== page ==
Notes from the road - edition 11: First impressions from Sri Lanka
What. A. Place.
Sri Lanka has completely blown me away. The people, the culture, the food, the landscape. Everything.
After an extremely rough twelve-hour transit from Bali, still trying to recover from my sickness, I arrived at about 1 am on Wednesday morning and got myself to my hostel.
Still very much unwell, I jumped straight on the train from Colombo to Kandy. I was not expecting the intensity of the other passengers in boarding the train. There were old women who looked just about ready to start swinging if it meant they would get a seat.
The journey was supposed to take three hours but took five, and so, crammed in-between several other passengers and our luggage, I tried not to feel too sorry for myself, always coming back to the fact that I was at the start of yet another adventure.
A good night’s sleep in Kandy seemed to finally bring me back from the brink. And the following morning I managed to eat, finding a restaurant by accident that my friends Mark and Mim from The Common Wanderer had recommended.
Having not eaten proper food for four days, the plain dosa I had tasted anything but plain. It will go down in my memory as one of the best meals I’ve ever had.
I then made my way to Sigiriya by bus and climbed the famed Lion’s Rock for sunset. I can see why this is often referred to as the eighth wonder of the world. 200-metres of rock that juts straight up from the earth. It commands a powerful view of the surrounding country, and at sunset it was a truly beautiful sight to behold.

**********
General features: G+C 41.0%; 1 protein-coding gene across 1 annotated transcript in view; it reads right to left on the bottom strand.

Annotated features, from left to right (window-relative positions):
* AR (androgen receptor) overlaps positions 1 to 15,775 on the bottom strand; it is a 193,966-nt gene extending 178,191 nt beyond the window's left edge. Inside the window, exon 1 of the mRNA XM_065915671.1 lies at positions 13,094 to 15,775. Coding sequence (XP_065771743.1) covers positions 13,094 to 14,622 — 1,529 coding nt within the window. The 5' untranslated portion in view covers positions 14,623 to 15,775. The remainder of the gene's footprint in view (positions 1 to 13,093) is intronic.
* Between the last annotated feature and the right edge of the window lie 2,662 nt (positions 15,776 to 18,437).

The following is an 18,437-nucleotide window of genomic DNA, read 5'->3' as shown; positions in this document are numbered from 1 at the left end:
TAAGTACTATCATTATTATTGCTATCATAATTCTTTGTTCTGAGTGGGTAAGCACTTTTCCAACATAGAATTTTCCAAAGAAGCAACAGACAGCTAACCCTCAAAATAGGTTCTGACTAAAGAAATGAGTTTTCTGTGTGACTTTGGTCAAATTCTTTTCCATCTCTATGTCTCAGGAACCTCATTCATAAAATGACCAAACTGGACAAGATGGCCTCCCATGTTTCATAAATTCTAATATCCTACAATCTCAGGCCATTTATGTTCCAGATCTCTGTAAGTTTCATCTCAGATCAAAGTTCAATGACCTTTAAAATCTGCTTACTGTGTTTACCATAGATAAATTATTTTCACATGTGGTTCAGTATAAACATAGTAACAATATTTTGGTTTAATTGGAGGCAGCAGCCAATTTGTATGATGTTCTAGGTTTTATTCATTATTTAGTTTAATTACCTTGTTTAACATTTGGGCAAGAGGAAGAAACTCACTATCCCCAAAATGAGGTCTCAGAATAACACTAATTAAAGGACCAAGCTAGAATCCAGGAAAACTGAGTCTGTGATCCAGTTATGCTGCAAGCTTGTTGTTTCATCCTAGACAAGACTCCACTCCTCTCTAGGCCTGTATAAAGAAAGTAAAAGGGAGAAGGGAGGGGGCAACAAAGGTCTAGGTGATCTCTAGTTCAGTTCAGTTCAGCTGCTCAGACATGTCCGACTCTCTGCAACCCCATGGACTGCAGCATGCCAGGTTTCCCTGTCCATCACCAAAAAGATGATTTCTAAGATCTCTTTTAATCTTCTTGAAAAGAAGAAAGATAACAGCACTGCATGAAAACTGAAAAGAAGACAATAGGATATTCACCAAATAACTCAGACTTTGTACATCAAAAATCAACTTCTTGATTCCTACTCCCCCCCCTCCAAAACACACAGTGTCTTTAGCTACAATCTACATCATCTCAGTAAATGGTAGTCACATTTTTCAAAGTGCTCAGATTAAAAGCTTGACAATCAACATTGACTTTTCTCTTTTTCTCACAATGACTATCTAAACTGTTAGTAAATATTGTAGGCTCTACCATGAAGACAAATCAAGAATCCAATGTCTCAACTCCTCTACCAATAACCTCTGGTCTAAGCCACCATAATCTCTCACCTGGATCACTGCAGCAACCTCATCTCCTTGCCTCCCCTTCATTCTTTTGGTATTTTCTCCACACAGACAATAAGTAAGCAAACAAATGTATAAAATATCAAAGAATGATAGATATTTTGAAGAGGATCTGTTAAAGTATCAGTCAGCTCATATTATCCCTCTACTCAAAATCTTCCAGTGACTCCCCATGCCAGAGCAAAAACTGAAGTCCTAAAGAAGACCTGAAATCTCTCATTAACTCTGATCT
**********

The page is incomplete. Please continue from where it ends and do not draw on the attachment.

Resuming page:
The following morning, I was up well before the sun. I rode my borrowed and very shoddy bicycle through the dark to the base of Pidurangala, a smaller, but no less impressive, rock that sits next to Sigiriya. From its top, I watched the sun rise over Sigiriya itself and the surrounding landscape along with about a hundred other travellers and tourists.
After enjoying the morning views, it was time to head back to Kandy, but first, a quick stop in Dambulla to see the cave temple complex.
And to finish the day, a sunset walk around Kandy Lake. What a day.
Saturday was one of those days where I felt like a true traveller. I rose in the morning and went for my first run since recovering from being sick. Then, armed only with my camera and a very rough agenda of what I wanted to do and see, I headed to the Central Markets.
Here I met Bada. Bada let me sample the fruit from his stall; four different types of mango, two different types of banana, grapes, and THE freshest passionfruit I have ever tasted. Naturally I bought as much fruit as I could carry.
From there I wandered through the Old Town Markets, a collection of alleyways and side streets bustling with stores of all kinds.
It is Sinahlese and Tamil New Year this weekend, and so the whole city is alive with activity. all day long, no matter where you are in the city, the sound of fireworks can be heard, set off by those who get just a little bit too excited.
After the Old Town Markets, I headed to Kandy’s main attraction, the Temple of the Sacred Tooth. This temple holds what is believed to be one of Buddha’s teeth, brought to the island in the 4th century.
The intricately decorated halls are filled with locals come to pay their respects and fellow travellers like myself come to experience such a unique piece of culture.
Having had a morning full of city wanderings, I made my way toward Udawatte Kele Forest Sanctuary. 104 hectares of pure forest that was once the pleasure garden of the Kandyan kings.
To finish the day, sunset at the ‘Big Buddha’ statue that overlooks Kandy.
Today is the official day of celebration for New Years, so most of the city is closed down. Tomorrow I head south to climb Sri Pada, or, Adam’s Peak, and from there on to Ella.
Until then, happy voyaging!